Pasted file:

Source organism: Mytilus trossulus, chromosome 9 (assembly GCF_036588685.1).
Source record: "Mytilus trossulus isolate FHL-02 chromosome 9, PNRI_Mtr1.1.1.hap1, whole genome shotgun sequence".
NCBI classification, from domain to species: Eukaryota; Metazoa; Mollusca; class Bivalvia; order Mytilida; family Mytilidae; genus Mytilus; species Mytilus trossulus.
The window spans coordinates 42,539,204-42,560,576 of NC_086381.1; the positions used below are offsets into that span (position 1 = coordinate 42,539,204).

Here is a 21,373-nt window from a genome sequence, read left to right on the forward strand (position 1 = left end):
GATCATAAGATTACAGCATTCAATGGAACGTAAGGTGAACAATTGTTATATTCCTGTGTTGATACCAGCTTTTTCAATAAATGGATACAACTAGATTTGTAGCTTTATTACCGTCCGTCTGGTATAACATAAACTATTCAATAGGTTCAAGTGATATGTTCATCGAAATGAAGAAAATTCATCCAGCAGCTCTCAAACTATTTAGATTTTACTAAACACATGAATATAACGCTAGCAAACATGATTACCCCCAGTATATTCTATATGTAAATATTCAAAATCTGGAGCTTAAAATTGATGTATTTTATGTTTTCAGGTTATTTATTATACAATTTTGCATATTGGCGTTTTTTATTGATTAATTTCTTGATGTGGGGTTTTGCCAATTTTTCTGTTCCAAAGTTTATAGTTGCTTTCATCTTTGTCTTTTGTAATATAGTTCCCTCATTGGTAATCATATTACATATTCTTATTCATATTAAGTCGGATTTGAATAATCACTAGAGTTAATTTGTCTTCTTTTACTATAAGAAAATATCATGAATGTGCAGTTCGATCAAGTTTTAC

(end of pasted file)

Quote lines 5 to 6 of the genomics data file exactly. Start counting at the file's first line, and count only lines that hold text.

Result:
Here is a 21,373-nt window from a genome sequence, read left to right on the forward strand (position 1 = left end):
GATCATAAGATTACAGCATTCAATGGAACGTAAGGTGAACAATTGTTATATTCCTGTGTTGATACCAGCTTTTTCAATAAATGGATACAACTAGATTTGTAGCTTTATTACCGTCCGTCTGGTATAACATAAACTATTCAATAGGTTCAAGTGATATGTTCATCGAAATGAAGAAAATTCATCCAGCAGCTCTCAAACTATTTAGATTTTACTAAACACATGAATATAACGCTAGCAAACATGATTACCCCCAGTATATTCTATATGTAAATATTCAAAATCTGGAGCTTAAAATTGATGTATTTTATGTTTTCAGGTTATTTATTATACAATTTTGCATATTGGCGTTTTTTATTGATTAATTTCTTGATGTGGGGTTTTGCCAATTTTTCTGTTCCAAAGTTTATAGTTGCTTTCATCTTTGTCTTTTGTAATATAGTTCCCTCATTGGTAATCATATTACATATTCTTATTCATATTAAGTCGGATTTGAATAATCACTAGAGTTAATTTGTCTTCTTTTACTATAAGAAAATATCATGAATGTGCAGTTCGATCAAGTTTTAC